Saturday, January 29, 2011

Sweater Knitting

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This year, I am resolved to improve my sweater knitting. While I'm pretty good at making sweaters that look great on the hanger, I'm not very good at making sweaters that fit me particularly well.

I am determined to change this.

And of course, in my usual foolhardy bite-off-more-than-I-can-chew manner, I embark on this journey of improvement, by starting the most insanely complicated sweater imaginable. I should have started my explorations of fit with some seriously simple knitting. But no. That would have made too much sense.

I haven't done a cable-knit project in years, and this one is a doozy. This stitch pattern requires my complete concentration, which means that I make all sorts of dumb mistakes, that I then have to fix. In fact, it wasn't until I saw this photograph on the screen that I noticed another screw-up. One of the rope-like cables has a mistake, but it's too far gone for me to fix without risking making a mess of the repair.

There's a bit of conventional textile-lore that says that the Amish quilters, or the Persian rug makers, or the Native American something-or-other makers intentionally insert a mistake into all of their projects, because to do otherwise would be to be perfect, and apparently being perfect offends God.

I think that this is totally bogus. God, if he or she even cares about my knitting, would probably be pleased to see me not screw up. And likewise, God, if he or she was paying attention to such niggly details of daily life would probably be more offended by humans who imagined that they had to screw up on purpose, because to do otherwise would be infringing on God's monopoly on perfection.

Rather, I think that most traditional artisans are wise enough to know which mistakes are worth fixing, and cut themselves a bit of slack if they do goof up. That's my story, and I'm sticking to it.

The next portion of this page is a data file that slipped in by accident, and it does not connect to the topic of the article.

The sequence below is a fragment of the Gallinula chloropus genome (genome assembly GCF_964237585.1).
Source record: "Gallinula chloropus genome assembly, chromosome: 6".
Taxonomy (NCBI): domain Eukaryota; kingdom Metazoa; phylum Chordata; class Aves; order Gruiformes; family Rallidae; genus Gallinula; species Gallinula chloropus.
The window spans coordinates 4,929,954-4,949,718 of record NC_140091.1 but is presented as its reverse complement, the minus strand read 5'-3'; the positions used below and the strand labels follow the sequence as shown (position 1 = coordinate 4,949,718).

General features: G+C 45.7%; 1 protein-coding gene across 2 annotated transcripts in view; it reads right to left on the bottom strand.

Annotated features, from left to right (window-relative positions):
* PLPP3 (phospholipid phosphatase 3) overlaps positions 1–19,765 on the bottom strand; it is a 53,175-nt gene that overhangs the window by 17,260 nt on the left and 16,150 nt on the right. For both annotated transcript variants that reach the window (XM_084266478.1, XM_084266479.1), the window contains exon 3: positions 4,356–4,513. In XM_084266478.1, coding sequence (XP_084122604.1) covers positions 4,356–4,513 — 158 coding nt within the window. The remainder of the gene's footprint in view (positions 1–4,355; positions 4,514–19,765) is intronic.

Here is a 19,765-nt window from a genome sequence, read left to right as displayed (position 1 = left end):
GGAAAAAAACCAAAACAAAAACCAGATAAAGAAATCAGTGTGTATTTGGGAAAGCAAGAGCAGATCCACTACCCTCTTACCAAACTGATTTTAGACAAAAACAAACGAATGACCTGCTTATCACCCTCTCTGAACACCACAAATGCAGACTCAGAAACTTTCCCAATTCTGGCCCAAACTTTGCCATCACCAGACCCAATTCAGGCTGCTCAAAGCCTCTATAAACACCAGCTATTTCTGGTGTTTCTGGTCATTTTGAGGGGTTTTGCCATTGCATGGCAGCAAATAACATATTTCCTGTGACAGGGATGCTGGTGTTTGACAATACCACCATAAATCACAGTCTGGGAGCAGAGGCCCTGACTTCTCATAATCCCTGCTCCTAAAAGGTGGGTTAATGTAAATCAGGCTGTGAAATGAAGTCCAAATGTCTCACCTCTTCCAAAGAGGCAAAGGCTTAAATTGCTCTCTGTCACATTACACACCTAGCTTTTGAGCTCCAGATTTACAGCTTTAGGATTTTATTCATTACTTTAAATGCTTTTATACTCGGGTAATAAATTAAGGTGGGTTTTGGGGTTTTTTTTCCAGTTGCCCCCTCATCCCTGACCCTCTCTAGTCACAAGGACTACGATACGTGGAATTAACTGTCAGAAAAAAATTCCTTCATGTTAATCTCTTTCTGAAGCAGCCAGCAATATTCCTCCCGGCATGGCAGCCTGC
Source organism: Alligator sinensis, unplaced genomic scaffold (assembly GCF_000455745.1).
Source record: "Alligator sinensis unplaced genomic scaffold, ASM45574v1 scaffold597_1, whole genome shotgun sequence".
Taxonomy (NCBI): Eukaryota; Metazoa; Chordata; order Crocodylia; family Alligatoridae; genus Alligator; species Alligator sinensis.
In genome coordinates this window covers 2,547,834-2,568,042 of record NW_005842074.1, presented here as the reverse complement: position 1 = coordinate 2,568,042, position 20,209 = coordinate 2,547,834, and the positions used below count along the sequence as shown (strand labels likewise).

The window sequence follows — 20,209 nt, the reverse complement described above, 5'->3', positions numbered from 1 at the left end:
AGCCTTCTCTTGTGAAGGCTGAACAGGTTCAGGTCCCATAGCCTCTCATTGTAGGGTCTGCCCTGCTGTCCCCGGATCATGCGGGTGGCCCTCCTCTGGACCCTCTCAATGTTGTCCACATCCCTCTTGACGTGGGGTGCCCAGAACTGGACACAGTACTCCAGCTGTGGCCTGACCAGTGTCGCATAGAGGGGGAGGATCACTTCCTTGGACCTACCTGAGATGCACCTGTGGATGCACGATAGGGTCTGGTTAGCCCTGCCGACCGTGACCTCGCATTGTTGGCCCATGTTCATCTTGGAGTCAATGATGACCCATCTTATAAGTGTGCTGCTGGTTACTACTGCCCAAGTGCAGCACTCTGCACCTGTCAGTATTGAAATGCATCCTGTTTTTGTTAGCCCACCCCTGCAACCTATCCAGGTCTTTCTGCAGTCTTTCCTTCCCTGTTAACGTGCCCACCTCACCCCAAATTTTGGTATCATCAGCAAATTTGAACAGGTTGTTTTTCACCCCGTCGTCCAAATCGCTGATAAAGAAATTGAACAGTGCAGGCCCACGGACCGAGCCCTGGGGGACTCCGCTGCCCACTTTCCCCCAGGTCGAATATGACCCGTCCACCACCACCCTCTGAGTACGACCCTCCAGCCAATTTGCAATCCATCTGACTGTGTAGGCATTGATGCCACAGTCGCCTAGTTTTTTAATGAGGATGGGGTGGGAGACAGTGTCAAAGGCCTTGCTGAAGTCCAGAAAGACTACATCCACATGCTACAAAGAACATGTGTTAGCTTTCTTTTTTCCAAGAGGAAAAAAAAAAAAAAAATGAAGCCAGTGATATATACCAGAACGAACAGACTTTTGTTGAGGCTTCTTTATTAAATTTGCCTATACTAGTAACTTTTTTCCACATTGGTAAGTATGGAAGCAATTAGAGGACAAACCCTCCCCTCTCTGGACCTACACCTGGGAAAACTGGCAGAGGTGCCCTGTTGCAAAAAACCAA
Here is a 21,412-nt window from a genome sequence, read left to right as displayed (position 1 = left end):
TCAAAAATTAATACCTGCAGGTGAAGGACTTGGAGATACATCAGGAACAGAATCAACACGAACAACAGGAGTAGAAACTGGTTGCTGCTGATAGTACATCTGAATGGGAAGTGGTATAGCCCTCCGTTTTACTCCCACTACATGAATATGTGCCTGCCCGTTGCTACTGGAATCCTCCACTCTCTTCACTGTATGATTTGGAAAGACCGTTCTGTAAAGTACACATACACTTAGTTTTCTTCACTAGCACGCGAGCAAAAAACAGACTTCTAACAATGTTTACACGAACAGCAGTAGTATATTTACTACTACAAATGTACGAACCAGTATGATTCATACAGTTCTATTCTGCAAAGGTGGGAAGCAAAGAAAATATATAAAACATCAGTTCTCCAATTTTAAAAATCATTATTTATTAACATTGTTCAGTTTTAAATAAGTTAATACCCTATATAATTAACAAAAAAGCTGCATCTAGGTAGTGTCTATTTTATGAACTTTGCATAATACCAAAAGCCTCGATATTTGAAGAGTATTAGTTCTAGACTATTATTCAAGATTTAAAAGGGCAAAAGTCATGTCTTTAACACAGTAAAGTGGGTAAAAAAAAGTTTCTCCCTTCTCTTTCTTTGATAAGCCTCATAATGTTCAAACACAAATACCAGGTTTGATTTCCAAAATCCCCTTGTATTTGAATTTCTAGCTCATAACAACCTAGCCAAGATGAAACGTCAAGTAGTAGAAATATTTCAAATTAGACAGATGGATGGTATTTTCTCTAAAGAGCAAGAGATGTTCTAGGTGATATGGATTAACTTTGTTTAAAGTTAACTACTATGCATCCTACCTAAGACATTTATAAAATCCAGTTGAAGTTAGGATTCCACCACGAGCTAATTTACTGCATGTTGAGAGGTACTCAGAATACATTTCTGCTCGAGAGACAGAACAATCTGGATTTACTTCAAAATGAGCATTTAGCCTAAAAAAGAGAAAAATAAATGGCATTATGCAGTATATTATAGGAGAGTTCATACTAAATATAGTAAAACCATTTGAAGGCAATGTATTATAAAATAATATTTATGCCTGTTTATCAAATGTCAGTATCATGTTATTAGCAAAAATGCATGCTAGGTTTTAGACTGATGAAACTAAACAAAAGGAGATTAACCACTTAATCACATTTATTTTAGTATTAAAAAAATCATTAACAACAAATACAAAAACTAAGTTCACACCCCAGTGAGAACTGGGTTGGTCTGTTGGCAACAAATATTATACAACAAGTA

6 comments:

Chris G. said...

It all depends upon what might be messed up later in the pattern. If it doesn't impact the rest and you can't see it without a trained eye, I'd just call this, "the back" and carry on. ( can't see it myself).

Rabid Quilter said...

Cheeeze. Lisa. Give yourself a break. Most of us wouldn't even consider trying to knit something as intricate as this. Your comment about being wise enough to know which mistakes are worth fixing is right on! You inspire me endlessly.

Anonymous said...

it's coming along beautifully!!!

when it comes to mistakes - hold the knitting at least 1 arms lenght away from you, preferrably more - if you can't see it clearly at that distance, then no one else can either:)

Anonymous said...

I always follow the "galloping horse test" when I'm knitting. If someone won't be able to see the mistake on the finished sweater while galloping by on a horse, I'm okay with it.

Pica said...

Come over and join us at Fit to Flatter on Rav! (This is going to be a gorgeous cardigan by the way...)

Christine said...

I agree with your theory, but personally think you're crazy to be knitting something so impossibly complicated! Knitting seems way to hard for me! Good luck and try to remember that you're doing this as a hobby, right?

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